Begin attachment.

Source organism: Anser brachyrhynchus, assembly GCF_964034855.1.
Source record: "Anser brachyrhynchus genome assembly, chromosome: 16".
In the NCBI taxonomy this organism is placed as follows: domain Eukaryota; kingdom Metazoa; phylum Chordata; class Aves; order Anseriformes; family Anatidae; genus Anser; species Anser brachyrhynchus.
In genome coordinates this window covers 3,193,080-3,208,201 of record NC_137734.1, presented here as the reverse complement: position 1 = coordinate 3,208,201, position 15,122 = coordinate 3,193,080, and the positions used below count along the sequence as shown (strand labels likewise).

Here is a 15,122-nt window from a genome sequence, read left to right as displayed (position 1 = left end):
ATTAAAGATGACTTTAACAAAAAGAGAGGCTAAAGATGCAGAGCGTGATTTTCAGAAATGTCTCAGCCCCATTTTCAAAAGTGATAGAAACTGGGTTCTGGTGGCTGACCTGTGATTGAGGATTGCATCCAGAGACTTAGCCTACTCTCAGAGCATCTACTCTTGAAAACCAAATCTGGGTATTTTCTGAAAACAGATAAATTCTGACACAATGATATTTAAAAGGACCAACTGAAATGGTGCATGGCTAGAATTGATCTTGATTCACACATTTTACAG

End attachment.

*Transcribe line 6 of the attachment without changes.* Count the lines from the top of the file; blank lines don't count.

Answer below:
ATTAAAGATGACTTTAACAAAAAGAGAGGCTAAAGATGCAGAGCGTGATTTTCAGAAATGTCTCAGCCCCATTTTCAAAAGTGATAGAAACTGGGTTCTGGTGGCTGACCTGTGATTGAGGATTGCATCCAGAGACTTAGCCTACTCTCAGAGCATCTACTCTTGAAAACCAAATCTGGGTATTTTCTGAAAACAGATAAATTCTGACACAATGATATTTAAAAGGACCAACTGAAATGGTGCATGGCTAGAATTGATCTTGATTCACACATTTTACAG